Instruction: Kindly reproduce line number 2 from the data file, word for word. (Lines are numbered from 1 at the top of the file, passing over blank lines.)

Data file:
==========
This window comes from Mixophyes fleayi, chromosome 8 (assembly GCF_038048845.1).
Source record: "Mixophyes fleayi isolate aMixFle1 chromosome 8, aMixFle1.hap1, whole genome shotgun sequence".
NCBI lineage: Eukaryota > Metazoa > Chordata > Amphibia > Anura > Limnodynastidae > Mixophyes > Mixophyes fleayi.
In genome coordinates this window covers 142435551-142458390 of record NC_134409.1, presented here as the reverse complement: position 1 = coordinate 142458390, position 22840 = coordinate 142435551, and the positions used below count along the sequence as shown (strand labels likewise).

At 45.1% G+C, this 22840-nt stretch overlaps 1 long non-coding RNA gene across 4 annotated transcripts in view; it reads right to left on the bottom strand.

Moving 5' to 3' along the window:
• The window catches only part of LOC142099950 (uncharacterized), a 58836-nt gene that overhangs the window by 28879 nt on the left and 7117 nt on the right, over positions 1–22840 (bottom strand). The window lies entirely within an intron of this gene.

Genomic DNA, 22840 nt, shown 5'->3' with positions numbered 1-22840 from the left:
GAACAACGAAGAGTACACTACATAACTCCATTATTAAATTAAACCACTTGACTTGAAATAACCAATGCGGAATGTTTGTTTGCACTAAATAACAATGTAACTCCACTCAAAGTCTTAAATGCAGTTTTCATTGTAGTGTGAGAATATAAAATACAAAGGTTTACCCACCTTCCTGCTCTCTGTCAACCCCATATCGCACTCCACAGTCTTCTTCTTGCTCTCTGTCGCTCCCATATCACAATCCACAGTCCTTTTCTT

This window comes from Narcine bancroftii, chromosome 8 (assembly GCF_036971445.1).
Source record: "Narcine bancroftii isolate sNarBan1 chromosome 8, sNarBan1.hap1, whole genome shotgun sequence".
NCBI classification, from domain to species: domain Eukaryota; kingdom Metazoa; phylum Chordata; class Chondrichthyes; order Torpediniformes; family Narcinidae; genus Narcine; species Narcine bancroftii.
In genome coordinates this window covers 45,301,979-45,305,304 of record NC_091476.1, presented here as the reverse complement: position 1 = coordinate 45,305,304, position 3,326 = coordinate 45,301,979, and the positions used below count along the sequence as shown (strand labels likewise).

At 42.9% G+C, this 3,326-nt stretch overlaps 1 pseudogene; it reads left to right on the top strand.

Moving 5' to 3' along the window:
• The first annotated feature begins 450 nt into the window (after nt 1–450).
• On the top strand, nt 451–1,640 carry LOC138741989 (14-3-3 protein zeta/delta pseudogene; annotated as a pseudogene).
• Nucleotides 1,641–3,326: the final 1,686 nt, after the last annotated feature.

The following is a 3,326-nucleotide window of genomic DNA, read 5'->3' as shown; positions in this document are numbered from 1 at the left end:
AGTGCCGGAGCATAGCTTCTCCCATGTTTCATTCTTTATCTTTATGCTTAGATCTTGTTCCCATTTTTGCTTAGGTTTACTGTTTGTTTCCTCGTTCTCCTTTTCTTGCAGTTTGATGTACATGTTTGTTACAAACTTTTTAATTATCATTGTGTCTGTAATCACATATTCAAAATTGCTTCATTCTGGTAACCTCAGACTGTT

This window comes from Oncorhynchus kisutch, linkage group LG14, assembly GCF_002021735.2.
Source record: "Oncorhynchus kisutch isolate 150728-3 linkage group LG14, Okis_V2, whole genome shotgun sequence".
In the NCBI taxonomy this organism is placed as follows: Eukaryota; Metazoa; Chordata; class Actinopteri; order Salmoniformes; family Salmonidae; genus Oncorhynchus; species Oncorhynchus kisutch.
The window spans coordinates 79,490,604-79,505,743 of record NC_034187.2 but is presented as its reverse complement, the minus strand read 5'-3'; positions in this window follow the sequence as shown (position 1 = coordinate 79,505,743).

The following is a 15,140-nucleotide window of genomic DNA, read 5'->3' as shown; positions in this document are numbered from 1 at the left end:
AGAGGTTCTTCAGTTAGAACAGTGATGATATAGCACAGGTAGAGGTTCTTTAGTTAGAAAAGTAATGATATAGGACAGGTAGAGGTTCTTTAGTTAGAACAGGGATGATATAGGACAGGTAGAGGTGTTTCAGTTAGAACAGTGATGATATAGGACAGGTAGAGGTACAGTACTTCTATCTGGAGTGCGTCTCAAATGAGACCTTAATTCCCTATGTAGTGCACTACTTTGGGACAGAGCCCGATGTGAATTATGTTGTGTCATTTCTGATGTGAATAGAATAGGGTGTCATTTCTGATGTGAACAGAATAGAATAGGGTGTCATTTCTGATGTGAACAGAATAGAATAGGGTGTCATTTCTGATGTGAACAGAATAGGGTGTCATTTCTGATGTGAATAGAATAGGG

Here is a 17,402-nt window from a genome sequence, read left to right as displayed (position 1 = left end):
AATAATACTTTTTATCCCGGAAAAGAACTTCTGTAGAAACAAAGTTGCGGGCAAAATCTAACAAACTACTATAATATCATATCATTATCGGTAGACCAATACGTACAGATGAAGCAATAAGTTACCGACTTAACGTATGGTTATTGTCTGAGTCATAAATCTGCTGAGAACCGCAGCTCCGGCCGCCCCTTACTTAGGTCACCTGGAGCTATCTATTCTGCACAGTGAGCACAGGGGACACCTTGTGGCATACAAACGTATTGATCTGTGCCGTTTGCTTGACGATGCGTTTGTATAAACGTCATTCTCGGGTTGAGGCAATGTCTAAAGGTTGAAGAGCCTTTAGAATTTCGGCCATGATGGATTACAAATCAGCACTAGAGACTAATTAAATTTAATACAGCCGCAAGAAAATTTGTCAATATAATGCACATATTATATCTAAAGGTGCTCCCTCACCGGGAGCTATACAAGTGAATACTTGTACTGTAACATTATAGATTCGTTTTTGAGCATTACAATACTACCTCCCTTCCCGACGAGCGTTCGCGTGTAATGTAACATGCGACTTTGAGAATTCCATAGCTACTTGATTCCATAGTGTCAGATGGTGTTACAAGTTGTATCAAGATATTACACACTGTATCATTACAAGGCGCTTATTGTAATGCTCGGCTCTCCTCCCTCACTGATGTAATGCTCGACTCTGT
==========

Source record: "Mixophyes fleayi isolate aMixFle1 chromosome 8, aMixFle1.hap1, whole genome shotgun sequence".